Bryan is spelled with a Y, damn YOUR IMPRECISIONS TO THE PITS OF HELL! [hard slap across the face]


I don’t see why this is necessary, unless someone can prove a bible written centuries ago has more evidentiary support than one written last week, but fine - let’s assume someone makes (or claims to have made) a discovery comparable to that of the Dead Sea Scrolls which includes a eight-day version of Genesis.

Yes. Later text still includes references to every seventh day being a sabbath and day of rest, etc. That this does not line up nicely with the earlier chapters of Genesis is not commented on or explained. If this apparent inconsistency (and it’s not even that big a deal, I figure - God rested on the eighth day, but he wants humans to rest every seventh day - I don’t see this as a contradiction) is a “deal-breaker” that demonstrates eight-day bibles to be incorrect, I’m curious why other, much more significant inconsistencies in the NIV do not call it into question.

Sorry about the Y, Bryan.

Ok parameters are set.

(BTW as far as translations go I don’t much care for the NIV either)

Alrighty, then, Exodus 31:17 is inconsistent with Genesis in the 8th day version and the 7th day version is not, therefore, because of internal consistency, the 7th day version is more relaible.

“It [is] a sign 226 between me and the children 1121 of Israel 3478 for ever 5769: for [in] six 8337 days 3117 the LORD 3068 made 6213 heaven 8064 and earth 776, and on the seventh 7637 day 3117 he rested 7673, and was refreshed 5314.”

(The numbers refer the word to Strong’s Hebrew Lexicon)

But let’s say also that all other accounts in the bible of creation and its time periods also claim 8 days in the 8 day version, shall we?

I disagree in that this particular proposed alteration is not simply a restatement of human history, i.e. changing the name of someone who did something, but is quite specifically about the creation of the universe and the life within it, something which (I would think) would touch on the fields of physics, cosmology, paleontology, chemistry, biology, evolution, what have you. Is there any conceivable test one could run that would support or disprove either version of Genesis? Is there any conceivable test that would demonstrate one version as “better” than the other? Does a person who grew up reading a seven-day version have any advantage over one who grew up reading an eight-day version?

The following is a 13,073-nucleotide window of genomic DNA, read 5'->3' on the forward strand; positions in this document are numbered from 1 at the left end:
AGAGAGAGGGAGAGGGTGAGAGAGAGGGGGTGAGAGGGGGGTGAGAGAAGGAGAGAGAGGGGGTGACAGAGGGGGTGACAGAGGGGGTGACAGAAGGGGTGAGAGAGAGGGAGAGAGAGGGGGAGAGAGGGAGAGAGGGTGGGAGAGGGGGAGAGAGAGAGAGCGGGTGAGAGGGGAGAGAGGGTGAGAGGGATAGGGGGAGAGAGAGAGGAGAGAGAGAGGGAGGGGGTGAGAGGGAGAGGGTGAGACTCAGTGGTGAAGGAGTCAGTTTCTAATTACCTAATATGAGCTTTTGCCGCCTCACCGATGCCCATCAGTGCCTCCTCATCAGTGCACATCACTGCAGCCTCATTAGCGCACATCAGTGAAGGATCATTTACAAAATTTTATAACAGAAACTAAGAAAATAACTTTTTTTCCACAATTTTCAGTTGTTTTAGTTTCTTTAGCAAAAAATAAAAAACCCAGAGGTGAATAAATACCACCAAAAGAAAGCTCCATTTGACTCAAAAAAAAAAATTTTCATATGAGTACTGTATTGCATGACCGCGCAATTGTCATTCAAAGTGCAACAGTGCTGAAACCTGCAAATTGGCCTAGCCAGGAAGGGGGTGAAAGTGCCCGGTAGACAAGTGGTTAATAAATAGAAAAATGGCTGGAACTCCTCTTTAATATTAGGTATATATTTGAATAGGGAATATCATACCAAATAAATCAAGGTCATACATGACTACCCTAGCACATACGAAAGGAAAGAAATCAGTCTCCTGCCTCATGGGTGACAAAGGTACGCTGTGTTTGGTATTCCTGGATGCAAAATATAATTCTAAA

If the 7 day version claims to be originally ancient, and it does, and the 8th day version also makes the claim, the fact that there are ancient copies of the 7 day version and none of the 8 day version tends to prove the 7 day version is the reliable version.

Is internal consistency important? Heck, the NIV version of Genesis isn’t even consistent with itself. What I guess would be needed would be independent corroboration, and I’m curious what form this might take.

Sure. A muscled-up search-and-replace operation in which any reference to seventh-day rests and/or seventh-day sabbaths is modified for eight. The hypothetical publisher described in the OP could probably accomplish this over a weekend and start the presses rolling.

If you mean a scientific test, I do not see what could be devised.

Does age alone convey reliability? Something simply being ancient doesn’t mean it is correct, is it?

Mere age alone does not make it correct, this is true, but we are comparing one document to another to determine which one is more likely true.

When both documents claim age, and one can back it up but the other cannot, this makes the one consistent with the ancient copies more reliable than the one without, because there is evidence of the claim of age for one and none for the other.

This is where it gets interesting, and far more difficult, but the easy to prove debates are also the dullest, eh? Or the most frustrating when ideology gets into the way.

Now we have a question of whether the bible otherwise, outside of the creation story, treats the number seven in a differing way to make it stand out from other numbers.

I suggest we disregard any numbers that are used in ordinary counting of ordinary subjects, such as Methusaleh lived to X number years, the census of the tribe of Judah was x hundred thousand, and the like, as it does not reveal much. But the counting of some things is important, so its not the mere counting we eliminate (lest we eliminate any debate over numbers in the bible at all) its the counting of mundane things.

Let’s say that we attempt to find if there is any attachment to the concept of holiness for the number 7 vs. the number 8.

Take a moment and check out Blue Letter Bible, do a search for the written seven and then for the written eight (not numerals 7 and 8).

there are 463 occurences for seven and 80 for eight, but that includes mundane usage. so we know so far that seven appears about 5.75 times more often than eight.

I’m not finished, but I’ll be back, I have band practice and some other stuff to do, so if you’re willing, skim through some of those search results.

Yes, consistency is important. But let’s debate what all is inconsistent or not in the bible some other time.

To demostrate the importance of consistency:

A history book claims a person took action A on X date. In another paragraph it denies that he did A on X date and instead claims he did B on Y date. Then later on it claims he did A on Y and denies he did B on Y. Then it denies all the foregoing and claims he did C on Z.

In contrast, another history book claims that a person did A on X, mentions it several times and never changes that claim, it is consistently the same claim, he did A on X date.

Which one, based on this alone, would you choose as the accurate history book?